Also, I dog-sat Leia the first weekend of the month, and pretty much all I did was this, because Leia is my favorite dog in the world and I mostly want my entire life to be cuddling and playing with her (ideally while also reading a plethora of books).
Evicted: Poverty and Profit in the American City, Matthew Desmond: Dave recommended this to me almost immediately after we moved in, and I picked it up recently in a darling local bookstore. Guys, I couldn't put it down. The author wrote an ethnography, essentially, on life below the poverty line in the rental market of Milwaukee, WI. The stories he illustrates are deftly told and left me simultaneously frustrated, saddened, and grateful for my own good fortune. I need to unpack this further in its own post - such a fantastically impactful read, proving (once again) that Dave has surprisingly excellent taste in literature.
Next Year in Havana, Chanel Cleeton: I half-heartedly read along with the Reese Witherspoon Book Club from time to time, largely because her books are generally popular (or become generally popular, once selected by her). This one sucked me in right away - set in Havana during the Cuban Revolution and in present day, it's a love story to both people and places, and highlights how once we love either, they never really leave us.
Fake Plastic Love, Kimberley Tait: I liked this much more than I was expecting after a very lukewarm first chapter - two college friends take very divergent life paths, one into the world of banking and one into lifestyle blogging. As I straddle both worlds (sort of?), I laughed and grimaced in equal parts. The characters and settings are so idealized as to be nearly caricatures, but that just added to the excellent beach-read tone of the entire work (I read this in an afternoon in the pool).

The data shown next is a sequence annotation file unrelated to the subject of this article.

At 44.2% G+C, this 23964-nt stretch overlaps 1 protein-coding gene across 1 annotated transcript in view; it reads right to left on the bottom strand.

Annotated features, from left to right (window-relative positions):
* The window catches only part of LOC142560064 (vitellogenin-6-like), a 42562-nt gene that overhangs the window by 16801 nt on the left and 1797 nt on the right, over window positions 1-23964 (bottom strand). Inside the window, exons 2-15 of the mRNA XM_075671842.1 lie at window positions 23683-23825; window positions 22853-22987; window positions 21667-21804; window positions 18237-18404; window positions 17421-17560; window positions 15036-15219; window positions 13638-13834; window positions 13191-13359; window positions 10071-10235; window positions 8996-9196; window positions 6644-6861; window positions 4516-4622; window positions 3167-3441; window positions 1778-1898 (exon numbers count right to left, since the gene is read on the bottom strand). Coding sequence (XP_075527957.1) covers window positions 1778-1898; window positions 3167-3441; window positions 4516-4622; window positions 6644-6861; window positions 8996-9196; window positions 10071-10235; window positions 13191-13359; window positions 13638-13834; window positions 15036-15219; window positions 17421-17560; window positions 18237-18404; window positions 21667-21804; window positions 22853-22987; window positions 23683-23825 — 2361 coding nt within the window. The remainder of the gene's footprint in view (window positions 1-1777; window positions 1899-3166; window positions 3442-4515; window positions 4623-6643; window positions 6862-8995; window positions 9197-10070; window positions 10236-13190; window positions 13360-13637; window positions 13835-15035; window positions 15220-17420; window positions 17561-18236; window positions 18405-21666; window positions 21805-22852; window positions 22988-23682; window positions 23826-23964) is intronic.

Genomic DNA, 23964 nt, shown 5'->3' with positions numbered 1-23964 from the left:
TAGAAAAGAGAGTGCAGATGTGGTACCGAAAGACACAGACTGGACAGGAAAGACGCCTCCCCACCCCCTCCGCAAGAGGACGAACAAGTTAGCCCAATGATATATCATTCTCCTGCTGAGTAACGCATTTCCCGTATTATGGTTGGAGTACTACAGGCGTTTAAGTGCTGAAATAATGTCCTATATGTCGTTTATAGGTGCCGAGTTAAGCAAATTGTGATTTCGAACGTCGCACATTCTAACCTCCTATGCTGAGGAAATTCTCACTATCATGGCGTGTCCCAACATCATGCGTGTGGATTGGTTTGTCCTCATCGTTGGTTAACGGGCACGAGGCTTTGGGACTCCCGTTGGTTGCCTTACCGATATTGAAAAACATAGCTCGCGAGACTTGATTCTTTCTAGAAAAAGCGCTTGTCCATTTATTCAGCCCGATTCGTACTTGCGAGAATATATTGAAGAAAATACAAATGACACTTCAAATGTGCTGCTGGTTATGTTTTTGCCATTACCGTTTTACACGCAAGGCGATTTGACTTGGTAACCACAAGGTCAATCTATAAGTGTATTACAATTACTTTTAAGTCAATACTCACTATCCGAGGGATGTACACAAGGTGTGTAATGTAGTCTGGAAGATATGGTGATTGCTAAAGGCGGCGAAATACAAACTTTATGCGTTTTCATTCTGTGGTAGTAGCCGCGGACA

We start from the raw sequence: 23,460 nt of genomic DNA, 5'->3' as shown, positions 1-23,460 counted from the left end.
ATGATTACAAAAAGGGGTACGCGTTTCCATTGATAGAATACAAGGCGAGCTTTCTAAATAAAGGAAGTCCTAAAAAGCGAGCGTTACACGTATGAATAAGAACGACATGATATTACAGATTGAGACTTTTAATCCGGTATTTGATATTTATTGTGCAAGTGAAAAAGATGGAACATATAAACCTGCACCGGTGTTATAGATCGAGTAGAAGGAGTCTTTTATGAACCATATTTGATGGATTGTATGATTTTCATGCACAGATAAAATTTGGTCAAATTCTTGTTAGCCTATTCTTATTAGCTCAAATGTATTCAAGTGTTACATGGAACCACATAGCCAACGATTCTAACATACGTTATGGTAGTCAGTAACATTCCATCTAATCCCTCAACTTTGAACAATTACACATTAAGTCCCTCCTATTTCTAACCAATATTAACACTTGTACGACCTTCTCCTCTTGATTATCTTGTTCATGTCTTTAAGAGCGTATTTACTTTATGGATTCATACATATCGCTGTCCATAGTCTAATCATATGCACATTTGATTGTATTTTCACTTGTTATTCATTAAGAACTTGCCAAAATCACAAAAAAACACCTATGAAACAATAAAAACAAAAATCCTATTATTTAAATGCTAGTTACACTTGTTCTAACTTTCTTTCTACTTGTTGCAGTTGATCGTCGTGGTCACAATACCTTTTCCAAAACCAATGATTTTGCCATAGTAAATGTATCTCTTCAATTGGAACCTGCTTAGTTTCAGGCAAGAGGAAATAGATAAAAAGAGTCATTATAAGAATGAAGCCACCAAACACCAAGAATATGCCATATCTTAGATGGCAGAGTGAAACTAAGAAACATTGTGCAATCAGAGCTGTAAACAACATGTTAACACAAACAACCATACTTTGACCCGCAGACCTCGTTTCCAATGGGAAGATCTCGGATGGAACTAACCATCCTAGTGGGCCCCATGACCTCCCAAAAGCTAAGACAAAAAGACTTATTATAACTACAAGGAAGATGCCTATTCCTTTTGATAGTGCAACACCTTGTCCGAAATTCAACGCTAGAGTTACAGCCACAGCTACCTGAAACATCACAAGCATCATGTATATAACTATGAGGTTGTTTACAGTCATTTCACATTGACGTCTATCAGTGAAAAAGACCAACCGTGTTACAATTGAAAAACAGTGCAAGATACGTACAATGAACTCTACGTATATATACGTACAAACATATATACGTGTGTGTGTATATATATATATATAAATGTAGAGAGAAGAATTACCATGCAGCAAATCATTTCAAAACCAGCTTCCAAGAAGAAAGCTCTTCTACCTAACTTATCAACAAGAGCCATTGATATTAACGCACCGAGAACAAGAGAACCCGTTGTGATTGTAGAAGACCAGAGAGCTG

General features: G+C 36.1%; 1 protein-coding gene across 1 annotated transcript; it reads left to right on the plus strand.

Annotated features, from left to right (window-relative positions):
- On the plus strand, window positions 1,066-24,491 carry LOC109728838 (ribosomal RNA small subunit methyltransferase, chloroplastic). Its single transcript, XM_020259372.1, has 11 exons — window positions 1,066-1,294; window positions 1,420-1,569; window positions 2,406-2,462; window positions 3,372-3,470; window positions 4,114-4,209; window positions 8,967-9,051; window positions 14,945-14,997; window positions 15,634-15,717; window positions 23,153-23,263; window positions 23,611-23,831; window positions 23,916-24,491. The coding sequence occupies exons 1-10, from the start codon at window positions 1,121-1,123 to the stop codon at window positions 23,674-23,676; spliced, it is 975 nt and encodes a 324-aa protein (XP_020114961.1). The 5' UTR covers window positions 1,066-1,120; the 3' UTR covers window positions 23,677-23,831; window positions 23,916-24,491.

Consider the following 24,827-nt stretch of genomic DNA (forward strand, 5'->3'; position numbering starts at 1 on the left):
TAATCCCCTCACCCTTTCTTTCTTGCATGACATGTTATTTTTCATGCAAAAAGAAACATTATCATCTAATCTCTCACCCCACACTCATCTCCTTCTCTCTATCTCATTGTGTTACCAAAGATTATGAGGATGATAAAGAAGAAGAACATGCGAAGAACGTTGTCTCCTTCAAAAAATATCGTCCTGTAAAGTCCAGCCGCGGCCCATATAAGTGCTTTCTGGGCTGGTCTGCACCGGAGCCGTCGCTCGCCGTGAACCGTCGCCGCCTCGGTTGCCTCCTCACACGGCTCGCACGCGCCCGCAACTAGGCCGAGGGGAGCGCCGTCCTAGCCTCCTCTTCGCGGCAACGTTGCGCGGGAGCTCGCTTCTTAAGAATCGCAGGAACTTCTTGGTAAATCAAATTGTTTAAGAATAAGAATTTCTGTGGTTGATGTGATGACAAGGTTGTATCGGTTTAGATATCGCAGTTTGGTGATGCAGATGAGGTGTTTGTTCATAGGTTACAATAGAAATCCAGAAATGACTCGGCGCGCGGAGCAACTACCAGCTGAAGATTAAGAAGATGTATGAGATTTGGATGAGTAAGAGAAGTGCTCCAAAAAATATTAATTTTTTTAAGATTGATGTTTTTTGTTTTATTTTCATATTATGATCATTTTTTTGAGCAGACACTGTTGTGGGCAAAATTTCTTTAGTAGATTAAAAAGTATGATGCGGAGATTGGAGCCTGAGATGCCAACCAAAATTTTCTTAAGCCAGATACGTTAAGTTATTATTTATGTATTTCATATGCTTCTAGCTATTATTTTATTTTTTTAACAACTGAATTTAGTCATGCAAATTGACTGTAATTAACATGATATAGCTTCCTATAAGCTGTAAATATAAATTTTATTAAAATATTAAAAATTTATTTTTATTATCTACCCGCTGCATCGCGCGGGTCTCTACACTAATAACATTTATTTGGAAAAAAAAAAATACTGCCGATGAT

My Oxford Year, Julia Whalen: Kels recommended this to me and I'm so glad she did! Loosely based on the Ali McGraw classic "Love Story," Verdi's "La Traviata," and Alexandre Dumas's "La dame aux camélias," our protagonist, Ella, receives a Rhodes scholarship to Oxford for a year. She must balance love, her professional career, and her own best interests along the way among a series of dramatic (and unforeseen by me!) twists and turns. Super enjoyable and a very quick read.
When Life Gives You Lululemons, Lauren Weisberger: The author also wrote "The Devil Wears Prada," and this is told in part from the perspective of Emily Charlton (portrayed by Emily Blunt in the movie) from that iconic chick-lit classic. It's escapist, frothy, fun, and everyone comes out happy in the end, which I think makes for a perfect July insomnia read, don't you?
The Readers of Broken Wheel Recomment, Katarina Bivald: A friend from college recommended this on one of my numerous "what are you reading?" posts on FB, and it was sweet and wholesome and lovely in every way. A young, socially awkward Swedish woman comes to rural Iowa to meet her elderly pen pal, only to find said pen pal has died. The ensuing events are the stuff of a Nora Ephron movie waiting to happen, I swear. Read this over tea when you're having a cranky day and it will make you smile!